BHP calls for workplace reform

BHP Billiton has stepped up calls for reform of Australia’s workplace relations system, with a senior executive labelling current laws “unbalanced”.


BHP’s president of minerals operations in Australia, Mike Henry, told the Melbourne Mining Club on Thursday that current workplace laws constrain innovation and flexibility.

Mr Henry said the content of enterprise agreements has expanded well beyond the key terms of the relationship between an employer and an employee – those governing wages and benefits.

“The first thing we need is for the content of enterprise agreements to be limited to the key conditions of employment which they were originally intended to cover,” Mr Henry said.

Mr Henry said the number of terms in enterprise agreements required more bargaining time, provided more points for dispute and potential industrial action.

That was not good for the business, workers or the economy.

Mr Henry said that as the contents of enterprise agreements had expanded, inefficient practices had become embedded in the business.

For example, where should a worker start their shift? In the administration office and then spend half an hour getting to their equipment? Or, start the shift where the equipment is located?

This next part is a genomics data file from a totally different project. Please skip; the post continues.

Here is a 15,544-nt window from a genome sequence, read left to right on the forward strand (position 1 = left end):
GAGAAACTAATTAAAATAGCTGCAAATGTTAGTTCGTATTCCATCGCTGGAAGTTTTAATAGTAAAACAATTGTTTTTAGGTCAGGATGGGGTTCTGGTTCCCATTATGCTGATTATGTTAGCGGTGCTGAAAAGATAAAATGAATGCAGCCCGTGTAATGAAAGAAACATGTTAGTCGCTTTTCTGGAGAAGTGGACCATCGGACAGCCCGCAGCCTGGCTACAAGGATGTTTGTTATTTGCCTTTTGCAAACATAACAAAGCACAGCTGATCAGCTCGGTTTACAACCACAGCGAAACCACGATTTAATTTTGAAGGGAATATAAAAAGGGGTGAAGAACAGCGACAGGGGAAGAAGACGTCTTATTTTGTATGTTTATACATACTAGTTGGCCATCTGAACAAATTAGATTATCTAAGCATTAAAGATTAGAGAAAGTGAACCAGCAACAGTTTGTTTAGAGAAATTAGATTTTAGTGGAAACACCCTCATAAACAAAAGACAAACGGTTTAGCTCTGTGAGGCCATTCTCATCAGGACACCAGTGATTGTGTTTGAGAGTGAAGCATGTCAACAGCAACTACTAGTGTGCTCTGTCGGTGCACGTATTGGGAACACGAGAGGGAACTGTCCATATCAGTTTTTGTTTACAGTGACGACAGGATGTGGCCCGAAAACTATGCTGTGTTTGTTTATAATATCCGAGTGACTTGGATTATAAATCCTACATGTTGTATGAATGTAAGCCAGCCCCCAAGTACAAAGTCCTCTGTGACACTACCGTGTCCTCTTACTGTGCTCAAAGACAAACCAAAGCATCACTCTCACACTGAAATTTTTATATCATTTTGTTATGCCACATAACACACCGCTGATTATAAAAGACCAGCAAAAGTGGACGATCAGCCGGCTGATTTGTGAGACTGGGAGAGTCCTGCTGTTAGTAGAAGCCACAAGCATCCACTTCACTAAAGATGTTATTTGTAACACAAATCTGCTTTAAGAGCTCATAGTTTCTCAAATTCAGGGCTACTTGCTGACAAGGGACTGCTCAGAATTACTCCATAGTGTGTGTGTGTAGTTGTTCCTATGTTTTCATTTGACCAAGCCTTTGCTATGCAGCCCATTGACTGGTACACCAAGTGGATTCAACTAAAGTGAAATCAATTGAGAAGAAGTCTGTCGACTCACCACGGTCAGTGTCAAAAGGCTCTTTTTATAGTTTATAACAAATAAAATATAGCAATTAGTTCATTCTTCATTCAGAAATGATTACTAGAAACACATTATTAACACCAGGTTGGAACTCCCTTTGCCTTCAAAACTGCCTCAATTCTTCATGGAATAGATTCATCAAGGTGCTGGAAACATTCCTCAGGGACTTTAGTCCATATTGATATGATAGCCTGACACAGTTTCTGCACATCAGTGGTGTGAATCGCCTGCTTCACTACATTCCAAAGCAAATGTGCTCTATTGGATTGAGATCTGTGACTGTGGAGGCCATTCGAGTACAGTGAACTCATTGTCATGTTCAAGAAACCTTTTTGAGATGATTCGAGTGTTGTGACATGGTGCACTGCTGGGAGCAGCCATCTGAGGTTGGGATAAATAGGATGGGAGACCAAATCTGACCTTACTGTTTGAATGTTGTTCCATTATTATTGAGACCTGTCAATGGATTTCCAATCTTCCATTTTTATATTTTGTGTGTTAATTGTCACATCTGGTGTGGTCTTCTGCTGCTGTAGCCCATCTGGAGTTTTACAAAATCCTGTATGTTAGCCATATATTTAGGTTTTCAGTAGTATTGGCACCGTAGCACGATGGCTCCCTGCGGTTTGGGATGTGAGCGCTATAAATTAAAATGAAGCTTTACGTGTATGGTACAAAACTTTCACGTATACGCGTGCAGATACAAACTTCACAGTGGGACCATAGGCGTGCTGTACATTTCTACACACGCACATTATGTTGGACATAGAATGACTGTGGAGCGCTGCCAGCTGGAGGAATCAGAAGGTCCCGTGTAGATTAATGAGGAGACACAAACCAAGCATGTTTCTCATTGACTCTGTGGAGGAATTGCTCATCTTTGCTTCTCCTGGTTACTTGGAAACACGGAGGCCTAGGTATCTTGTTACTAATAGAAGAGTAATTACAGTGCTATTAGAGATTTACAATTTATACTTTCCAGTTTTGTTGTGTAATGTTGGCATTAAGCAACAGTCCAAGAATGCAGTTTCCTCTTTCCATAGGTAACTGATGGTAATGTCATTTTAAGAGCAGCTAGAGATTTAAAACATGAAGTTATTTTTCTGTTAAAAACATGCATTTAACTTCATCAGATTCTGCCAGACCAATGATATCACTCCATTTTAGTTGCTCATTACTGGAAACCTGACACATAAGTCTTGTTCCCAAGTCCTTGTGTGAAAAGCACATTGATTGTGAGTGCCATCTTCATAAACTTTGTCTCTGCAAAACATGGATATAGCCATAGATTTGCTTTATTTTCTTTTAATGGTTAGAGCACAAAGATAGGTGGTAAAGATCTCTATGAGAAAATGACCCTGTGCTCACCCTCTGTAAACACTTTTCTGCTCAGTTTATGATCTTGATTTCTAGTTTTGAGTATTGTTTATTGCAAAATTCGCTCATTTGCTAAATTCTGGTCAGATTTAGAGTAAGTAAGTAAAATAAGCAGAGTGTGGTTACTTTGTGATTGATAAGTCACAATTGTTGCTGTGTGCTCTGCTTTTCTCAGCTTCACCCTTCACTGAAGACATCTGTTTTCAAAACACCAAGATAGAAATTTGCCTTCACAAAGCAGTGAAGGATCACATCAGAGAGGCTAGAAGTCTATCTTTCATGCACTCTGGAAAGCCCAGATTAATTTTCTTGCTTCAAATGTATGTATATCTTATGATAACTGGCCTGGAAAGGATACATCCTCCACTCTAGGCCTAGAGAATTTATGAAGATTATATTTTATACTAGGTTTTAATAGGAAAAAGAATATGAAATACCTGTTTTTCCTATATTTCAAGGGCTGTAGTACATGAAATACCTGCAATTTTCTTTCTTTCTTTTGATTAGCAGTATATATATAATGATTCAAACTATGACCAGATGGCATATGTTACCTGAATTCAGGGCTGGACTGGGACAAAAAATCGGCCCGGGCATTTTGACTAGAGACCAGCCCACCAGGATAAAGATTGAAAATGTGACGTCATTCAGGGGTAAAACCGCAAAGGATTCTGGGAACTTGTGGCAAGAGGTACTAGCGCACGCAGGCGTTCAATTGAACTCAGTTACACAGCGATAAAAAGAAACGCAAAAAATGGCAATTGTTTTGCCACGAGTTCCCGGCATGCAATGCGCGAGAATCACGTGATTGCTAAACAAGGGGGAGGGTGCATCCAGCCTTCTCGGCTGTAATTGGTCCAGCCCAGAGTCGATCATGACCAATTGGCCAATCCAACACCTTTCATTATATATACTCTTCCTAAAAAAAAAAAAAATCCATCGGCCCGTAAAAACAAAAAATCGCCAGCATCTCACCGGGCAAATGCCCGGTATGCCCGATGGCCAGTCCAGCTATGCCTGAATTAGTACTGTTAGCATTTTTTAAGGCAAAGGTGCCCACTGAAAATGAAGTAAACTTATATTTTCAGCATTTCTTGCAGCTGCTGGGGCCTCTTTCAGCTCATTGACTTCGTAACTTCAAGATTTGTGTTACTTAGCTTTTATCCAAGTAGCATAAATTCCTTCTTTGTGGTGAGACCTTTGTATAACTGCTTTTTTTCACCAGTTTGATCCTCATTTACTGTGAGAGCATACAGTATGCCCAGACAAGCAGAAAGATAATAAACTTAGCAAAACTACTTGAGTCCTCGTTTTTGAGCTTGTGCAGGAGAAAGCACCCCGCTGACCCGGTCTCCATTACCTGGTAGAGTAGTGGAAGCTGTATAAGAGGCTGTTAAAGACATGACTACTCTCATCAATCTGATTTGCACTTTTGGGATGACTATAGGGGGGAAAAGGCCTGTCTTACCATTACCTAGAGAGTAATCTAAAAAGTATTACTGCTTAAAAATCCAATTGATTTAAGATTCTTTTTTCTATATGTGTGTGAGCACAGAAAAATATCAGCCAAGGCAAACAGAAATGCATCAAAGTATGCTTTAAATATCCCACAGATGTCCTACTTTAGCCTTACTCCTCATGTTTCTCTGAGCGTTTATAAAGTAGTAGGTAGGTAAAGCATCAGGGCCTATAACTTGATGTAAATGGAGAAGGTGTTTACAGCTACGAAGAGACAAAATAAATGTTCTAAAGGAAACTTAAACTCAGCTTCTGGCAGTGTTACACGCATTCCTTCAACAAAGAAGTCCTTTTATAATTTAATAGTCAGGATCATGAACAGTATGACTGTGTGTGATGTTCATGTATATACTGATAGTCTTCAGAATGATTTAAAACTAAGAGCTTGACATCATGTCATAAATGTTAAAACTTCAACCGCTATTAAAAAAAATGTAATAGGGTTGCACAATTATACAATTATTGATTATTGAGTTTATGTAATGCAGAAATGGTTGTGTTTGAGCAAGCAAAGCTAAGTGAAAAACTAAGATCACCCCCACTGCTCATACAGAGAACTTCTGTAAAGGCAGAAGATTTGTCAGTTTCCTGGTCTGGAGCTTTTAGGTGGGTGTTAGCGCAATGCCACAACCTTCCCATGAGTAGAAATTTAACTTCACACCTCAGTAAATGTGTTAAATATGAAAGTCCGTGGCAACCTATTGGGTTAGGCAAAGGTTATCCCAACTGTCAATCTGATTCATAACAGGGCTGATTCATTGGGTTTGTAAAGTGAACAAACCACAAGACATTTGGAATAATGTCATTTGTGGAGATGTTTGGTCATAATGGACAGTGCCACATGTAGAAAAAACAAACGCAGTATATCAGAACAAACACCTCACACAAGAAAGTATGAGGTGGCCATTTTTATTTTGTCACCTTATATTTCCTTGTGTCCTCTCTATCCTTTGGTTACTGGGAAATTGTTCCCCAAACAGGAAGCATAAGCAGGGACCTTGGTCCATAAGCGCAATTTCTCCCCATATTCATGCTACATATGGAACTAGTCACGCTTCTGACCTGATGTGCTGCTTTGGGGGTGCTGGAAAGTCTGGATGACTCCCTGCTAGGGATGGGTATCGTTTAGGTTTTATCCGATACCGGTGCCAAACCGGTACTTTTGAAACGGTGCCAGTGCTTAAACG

Aside from changes to key conditions of employment, Mr Henry said freedom of association provisions and right of entry provisions for union representatives needed to be altered.

He said employers needed greater flexibility in arranging – not blocking – union right-of-entry accesses.

Mr Henry said BHP Billiton was not proposing radical reform but a small set of reasonable, achievable changes already included in its submission to the Productivity Commission.

Mr Henry told reporters that his comments on the need for workplace reform were not related to the pending federal election and were coincidental rather than election advocacy.

“This is something that we’ve been calling for for a long period of time – it was in our submission to the Productivity Commission,” he said.

“But all sides of politics as well as industry need to understand that if we’re going to be competitive and therefore sustainable and able to continue to grow, we can’t do it with the practices of the past.”